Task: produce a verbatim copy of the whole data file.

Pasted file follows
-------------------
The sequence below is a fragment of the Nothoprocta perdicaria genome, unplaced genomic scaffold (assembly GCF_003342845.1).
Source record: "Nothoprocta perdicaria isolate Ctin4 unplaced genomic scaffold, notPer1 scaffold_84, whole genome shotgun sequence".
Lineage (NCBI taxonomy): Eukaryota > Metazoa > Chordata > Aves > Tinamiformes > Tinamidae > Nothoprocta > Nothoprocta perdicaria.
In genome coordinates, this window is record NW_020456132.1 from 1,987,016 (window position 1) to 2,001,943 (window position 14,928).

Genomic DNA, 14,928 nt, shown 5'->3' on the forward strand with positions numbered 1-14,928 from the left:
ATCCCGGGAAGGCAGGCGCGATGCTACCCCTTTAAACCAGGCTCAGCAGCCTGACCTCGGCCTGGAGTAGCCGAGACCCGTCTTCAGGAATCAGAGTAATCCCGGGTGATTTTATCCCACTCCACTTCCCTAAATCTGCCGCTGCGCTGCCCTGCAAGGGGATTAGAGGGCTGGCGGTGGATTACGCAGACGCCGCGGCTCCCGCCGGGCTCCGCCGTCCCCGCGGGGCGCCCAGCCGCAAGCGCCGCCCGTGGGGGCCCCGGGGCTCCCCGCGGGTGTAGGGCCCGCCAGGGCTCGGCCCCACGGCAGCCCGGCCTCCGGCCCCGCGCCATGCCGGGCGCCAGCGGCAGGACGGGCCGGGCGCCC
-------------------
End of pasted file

The sequence below is a fragment of the Nothoprocta perdicaria genome, unplaced genomic scaffold (assembly GCF_003342845.1).
Source record: "Nothoprocta perdicaria isolate Ctin4 unplaced genomic scaffold, notPer1 scaffold_84, whole genome shotgun sequence".
Lineage (NCBI taxonomy): Eukaryota > Metazoa > Chordata > Aves > Tinamiformes > Tinamidae > Nothoprocta > Nothoprocta perdicaria.
In genome coordinates, this window is record NW_020456132.1 from 1,987,016 (window position 1) to 2,001,943 (window position 14,928).

Genomic DNA, 14,928 nt, shown 5'->3' on the forward strand with positions numbered 1-14,928 from the left:
ATCCCGGGAAGGCAGGCGCGATGCTACCCCTTTAAACCAGGCTCAGCAGCCTGACCTCGGCCTGGAGTAGCCGAGACCCGTCTTCAGGAATCAGAGTAATCCCGGGTGATTTTATCCCACTCCACTTCCCTAAATCTGCCGCTGCGCTGCCCTGCAAGGGGATTAGAGGGCTGGCGGTGGATTACGCAGACGCCGCGGCTCCCGCCGGGCTCCGCCGTCCCCGCGGGGCGCCCAGCCGCAAGCGCCGCCCGTGGGGGCCCCGGGGCTCCCCGCGGGTGTAGGGCCCGCCAGGGCTCGGCCCCACGGCAGCCCGGCCTCCGGCCCCGCGCCATGCCGGGCGCCAGCGGCAGGACGGGCCGGGCGCCC